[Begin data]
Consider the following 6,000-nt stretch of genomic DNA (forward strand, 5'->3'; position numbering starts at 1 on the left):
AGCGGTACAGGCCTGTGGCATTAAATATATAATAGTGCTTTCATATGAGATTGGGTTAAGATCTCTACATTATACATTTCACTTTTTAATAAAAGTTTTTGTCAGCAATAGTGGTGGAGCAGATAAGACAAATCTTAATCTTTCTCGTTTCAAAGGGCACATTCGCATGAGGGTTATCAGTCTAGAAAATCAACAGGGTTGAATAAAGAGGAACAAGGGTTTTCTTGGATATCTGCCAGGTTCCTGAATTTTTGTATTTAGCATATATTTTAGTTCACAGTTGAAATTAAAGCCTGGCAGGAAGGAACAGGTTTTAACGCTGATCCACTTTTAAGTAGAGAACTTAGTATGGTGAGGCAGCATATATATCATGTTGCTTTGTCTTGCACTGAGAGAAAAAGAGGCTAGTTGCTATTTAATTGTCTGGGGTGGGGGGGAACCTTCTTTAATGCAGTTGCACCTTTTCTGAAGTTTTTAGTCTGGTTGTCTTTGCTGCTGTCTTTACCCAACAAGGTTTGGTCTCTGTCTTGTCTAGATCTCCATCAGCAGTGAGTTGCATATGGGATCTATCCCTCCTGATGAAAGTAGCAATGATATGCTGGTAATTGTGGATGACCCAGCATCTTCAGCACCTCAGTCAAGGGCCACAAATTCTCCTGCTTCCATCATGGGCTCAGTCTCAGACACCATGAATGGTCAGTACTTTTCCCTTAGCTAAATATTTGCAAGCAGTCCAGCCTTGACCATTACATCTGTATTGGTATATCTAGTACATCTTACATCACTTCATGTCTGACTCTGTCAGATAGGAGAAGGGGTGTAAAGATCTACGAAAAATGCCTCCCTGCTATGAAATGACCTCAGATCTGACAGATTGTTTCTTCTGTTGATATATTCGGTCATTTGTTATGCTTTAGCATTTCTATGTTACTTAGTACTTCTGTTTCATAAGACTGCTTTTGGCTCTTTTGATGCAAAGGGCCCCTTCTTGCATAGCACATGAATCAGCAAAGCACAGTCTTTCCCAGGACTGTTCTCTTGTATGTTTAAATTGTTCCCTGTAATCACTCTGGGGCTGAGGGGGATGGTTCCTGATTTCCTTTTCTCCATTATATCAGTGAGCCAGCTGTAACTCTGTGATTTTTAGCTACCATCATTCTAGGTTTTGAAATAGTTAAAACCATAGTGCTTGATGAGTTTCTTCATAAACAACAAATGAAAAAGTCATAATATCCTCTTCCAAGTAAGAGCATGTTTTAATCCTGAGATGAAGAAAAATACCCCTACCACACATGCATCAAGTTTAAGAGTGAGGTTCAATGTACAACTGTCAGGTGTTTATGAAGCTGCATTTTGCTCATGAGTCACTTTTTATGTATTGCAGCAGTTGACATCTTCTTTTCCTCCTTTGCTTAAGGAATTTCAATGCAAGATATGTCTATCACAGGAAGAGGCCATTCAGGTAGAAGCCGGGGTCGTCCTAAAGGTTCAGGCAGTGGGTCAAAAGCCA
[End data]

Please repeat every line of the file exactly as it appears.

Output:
Consider the following 6,000-nt stretch of genomic DNA (forward strand, 5'->3'; position numbering starts at 1 on the left):
AGCGGTACAGGCCTGTGGCATTAAATATATAATAGTGCTTTCATATGAGATTGGGTTAAGATCTCTACATTATACATTTCACTTTTTAATAAAAGTTTTTGTCAGCAATAGTGGTGGAGCAGATAAGACAAATCTTAATCTTTCTCGTTTCAAAGGGCACATTCGCATGAGGGTTATCAGTCTAGAAAATCAACAGGGTTGAATAAAGAGGAACAAGGGTTTTCTTGGATATCTGCCAGGTTCCTGAATTTTTGTATTTAGCATATATTTTAGTTCACAGTTGAAATTAAAGCCTGGCAGGAAGGAACAGGTTTTAACGCTGATCCACTTTTAAGTAGAGAACTTAGTATGGTGAGGCAGCATATATATCATGTTGCTTTGTCTTGCACTGAGAGAAAAAGAGGCTAGTTGCTATTTAATTGTCTGGGGTGGGGGGGAACCTTCTTTAATGCAGTTGCACCTTTTCTGAAGTTTTTAGTCTGGTTGTCTTTGCTGCTGTCTTTACCCAACAAGGTTTGGTCTCTGTCTTGTCTAGATCTCCATCAGCAGTGAGTTGCATATGGGATCTATCCCTCCTGATGAAAGTAGCAATGATATGCTGGTAATTGTGGATGACCCAGCATCTTCAGCACCTCAGTCAAGGGCCACAAATTCTCCTGCTTCCATCATGGGCTCAGTCTCAGACACCATGAATGGTCAGTACTTTTCCCTTAGCTAAATATTTGCAAGCAGTCCAGCCTTGACCATTACATCTGTATTGGTATATCTAGTACATCTTACATCACTTCATGTCTGACTCTGTCAGATAGGAGAAGGGGTGTAAAGATCTACGAAAAATGCCTCCCTGCTATGAAATGACCTCAGATCTGACAGATTGTTTCTTCTGTTGATATATTCGGTCATTTGTTATGCTTTAGCATTTCTATGTTACTTAGTACTTCTGTTTCATAAGACTGCTTTTGGCTCTTTTGATGCAAAGGGCCCCTTCTTGCATAGCACATGAATCAGCAAAGCACAGTCTTTCCCAGGACTGTTCTCTTGTATGTTTAAATTGTTCCCTGTAATCACTCTGGGGCTGAGGGGGATGGTTCCTGATTTCCTTTTCTCCATTATATCAGTGAGCCAGCTGTAACTCTGTGATTTTTAGCTACCATCATTCTAGGTTTTGAAATAGTTAAAACCATAGTGCTTGATGAGTTTCTTCATAAACAACAAATGAAAAAGTCATAATATCCTCTTCCAAGTAAGAGCATGTTTTAATCCTGAGATGAAGAAAAATACCCCTACCACACATGCATCAAGTTTAAGAGTGAGGTTCAATGTACAACTGTCAGGTGTTTATGAAGCTGCATTTTGCTCATGAGTCACTTTTTATGTATTGCAGCAGTTGACATCTTCTTTTCCTCCTTTGCTTAAGGAATTTCAATGCAAGATATGTCTATCACAGGAAGAGGCCATTCAGGTAGAAGCCGGGGTCGTCCTAAAGGTTCAGGCAGTGGGTCAAAAGCCA